The year 2016 came along in a surprising way, in this sense, the new order of the world has brought several surprising political uprisings, belligerence whereas it was already expected and the most important private company in the world struggles for legality in most of the countries where it operates; mainly it was a year of paradigms. In accordance to the information provided by the International Monetary Fund (herein IMF) it is not the best situation for America’s economy. In such a context, the objective of this essay will be to shed some insight into how Intellectual Property rights, encouraged by governments through allowing a temporary monopoly of economical benefit, with the objective of boosting an innovational culture within States, are clearly subjected to ever-changing economic and political climates.
Which are the main liabilities?
For such, the main analysis of these issues were for the purposes of this essay: woman’s participation in the global innovation framework, third world countries -mainly Latin-American- ones, and finally the general political-economical context of some sovereign nations. Now, it is necessary to acknowledge that the world is growing towards development and innovation, Francis Gurry WIPO’s president has repetitiously pointed the relevance of Patents rights in prosperous economies, and how this framework has been evolving towards social inclusion.
Gender theory of exclusion in Patents?
Disregarding such claims, it is of our interest pointing out the fact that women are clearly excluded from participating in this innovation trend. Official statistics delivered by WIPO’s pressroom have shown that the participation of women in the development of Industrial Property rights is poor, considering the fact that in 1995 only 17% of the international patent applications had the participation of at least one woman. The numbers haven’t changed as expected by international community, due to the fact that in 2015 only 29% of the filed Patents had at least one woman as an inventor.
Latin American countries economical involution has effects on innovation?
On the other hand, it is necessary to point out that global economics and political development towards new Industrial Property rights realization have excluded Latin America, for such reasons it is necessary to take into account several points, which can explain this sidelining. According to the United Nations CEPAL, during 2016 for second year in a row American countries –as a region- have suffered economical decreasing. The expected economical growth for this region in 2017 according to the UN institution is a subdued 1.3%, which has clearly compromised the advances in legal Intellectual Property and Industrial Property optimization systems. Furthermore this growth retraction of the Caribbean and Americas concentrates mainly in some countries is it was expected the most undeveloped countries were the ones that lowered the regions achieve.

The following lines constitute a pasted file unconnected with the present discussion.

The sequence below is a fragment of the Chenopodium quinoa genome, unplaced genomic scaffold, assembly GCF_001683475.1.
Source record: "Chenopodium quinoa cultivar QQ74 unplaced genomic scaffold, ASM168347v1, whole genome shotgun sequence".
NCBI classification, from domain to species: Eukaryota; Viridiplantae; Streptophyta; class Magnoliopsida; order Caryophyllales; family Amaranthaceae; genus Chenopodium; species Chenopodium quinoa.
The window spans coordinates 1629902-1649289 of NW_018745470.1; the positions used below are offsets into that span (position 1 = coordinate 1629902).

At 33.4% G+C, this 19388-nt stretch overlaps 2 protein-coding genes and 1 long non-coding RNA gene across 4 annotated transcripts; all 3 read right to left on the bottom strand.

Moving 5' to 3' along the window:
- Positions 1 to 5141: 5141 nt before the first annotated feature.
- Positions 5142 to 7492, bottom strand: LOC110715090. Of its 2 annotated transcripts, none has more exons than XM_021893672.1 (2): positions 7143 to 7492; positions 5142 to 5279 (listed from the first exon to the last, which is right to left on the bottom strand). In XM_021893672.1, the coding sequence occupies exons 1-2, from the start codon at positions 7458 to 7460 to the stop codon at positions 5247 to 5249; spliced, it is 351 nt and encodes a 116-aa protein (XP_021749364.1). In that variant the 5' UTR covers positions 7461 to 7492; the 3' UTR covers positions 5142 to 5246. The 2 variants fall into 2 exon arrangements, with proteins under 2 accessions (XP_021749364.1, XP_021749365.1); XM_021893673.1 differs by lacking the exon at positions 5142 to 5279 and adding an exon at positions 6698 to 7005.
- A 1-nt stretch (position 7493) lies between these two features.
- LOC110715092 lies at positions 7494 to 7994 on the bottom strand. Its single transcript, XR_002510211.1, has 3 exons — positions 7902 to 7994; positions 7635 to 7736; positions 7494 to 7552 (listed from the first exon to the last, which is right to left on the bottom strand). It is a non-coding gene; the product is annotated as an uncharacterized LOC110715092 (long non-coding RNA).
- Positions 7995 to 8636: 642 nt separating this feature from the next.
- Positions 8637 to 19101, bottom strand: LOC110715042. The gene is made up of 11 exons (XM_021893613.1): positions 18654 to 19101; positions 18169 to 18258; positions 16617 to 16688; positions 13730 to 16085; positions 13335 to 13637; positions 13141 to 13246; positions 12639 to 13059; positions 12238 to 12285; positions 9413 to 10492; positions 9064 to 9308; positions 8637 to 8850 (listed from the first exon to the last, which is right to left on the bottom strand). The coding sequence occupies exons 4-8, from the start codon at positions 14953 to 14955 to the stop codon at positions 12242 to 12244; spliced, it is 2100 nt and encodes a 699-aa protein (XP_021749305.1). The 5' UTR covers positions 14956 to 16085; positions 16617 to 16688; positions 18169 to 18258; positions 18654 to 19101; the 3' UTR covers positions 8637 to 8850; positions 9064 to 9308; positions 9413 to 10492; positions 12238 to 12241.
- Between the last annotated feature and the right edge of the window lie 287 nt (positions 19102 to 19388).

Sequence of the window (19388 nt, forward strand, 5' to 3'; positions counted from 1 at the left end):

Furthermore the Global Innovation Index (GII) aims to capture the multi-dimensional facets of innovations in countries, for such reasons this index, evaluates the tailoring policies that governments apply in favor of long term output growth, improved productivity and job growth. Furthermore, this analysis done by the University of Cornell, the Insead School of Business and the World Intellectual Property Organization (WIPO) addressed that the Latin-American country, which is nearest to the top of the ranking is Chile, when occupying the 44th place of it. Certainly one of the main criteria’s for the coefficient is Industrial Property institutions and rights, therefore the Patents efficiency systems are severely behind from the other nations in the world.
Economical and Political context effects on Intellectual and Industrial Property.
Clearly IP rights withhold a lineal relation with economic well-being, and for such reasons countries within a more powerful economical condition can generate a more efficient-friendly environment for investors and intellectual developers of goods. The world economy is no longer being efficient and according to the IMF low growth rate of the 3.15% explains a lot of undeveloped economical areas. Disregarding this non-favorable economical context the growth of industrial implicated Intellectual Property institutions has grown in the region and the world, surprisingly the Industrial Property protection mechanisms are being more frequently used than usual. In 2015 2,9 million Patents applications were filed, which is an outstanding historical number, and represents the interest of investment of States and privates towards innovation in an industrial context.
Conclusions: are them certain or accurate?
The future of the nations must be directed to economical projection and sustainable realization of objectives, for such, the efforts of governments must be directed to enhance more efficient policies for Industrial Property rights realization. According to the Colombian Government while the investment in the United States is of 400 dollars per capita for digital based companies, in Colombia the investment average per capita does not exceed 15 dollars. Clearly there are institutional incomprehension of this issues and a non-favorable environment for innovational investment (which can be represented in elevated costs and liabilities of institutions of Industrial Property).
For such reasons, there must be a State effort that must be done to achieve innovation in undeveloped countries a more favorable context that may impact this worrying numbers, and arise development in the future. The inclusion of new economical sectors, innovative juridical systems and woman in the Patents context must be priority for the administrations and international organizations.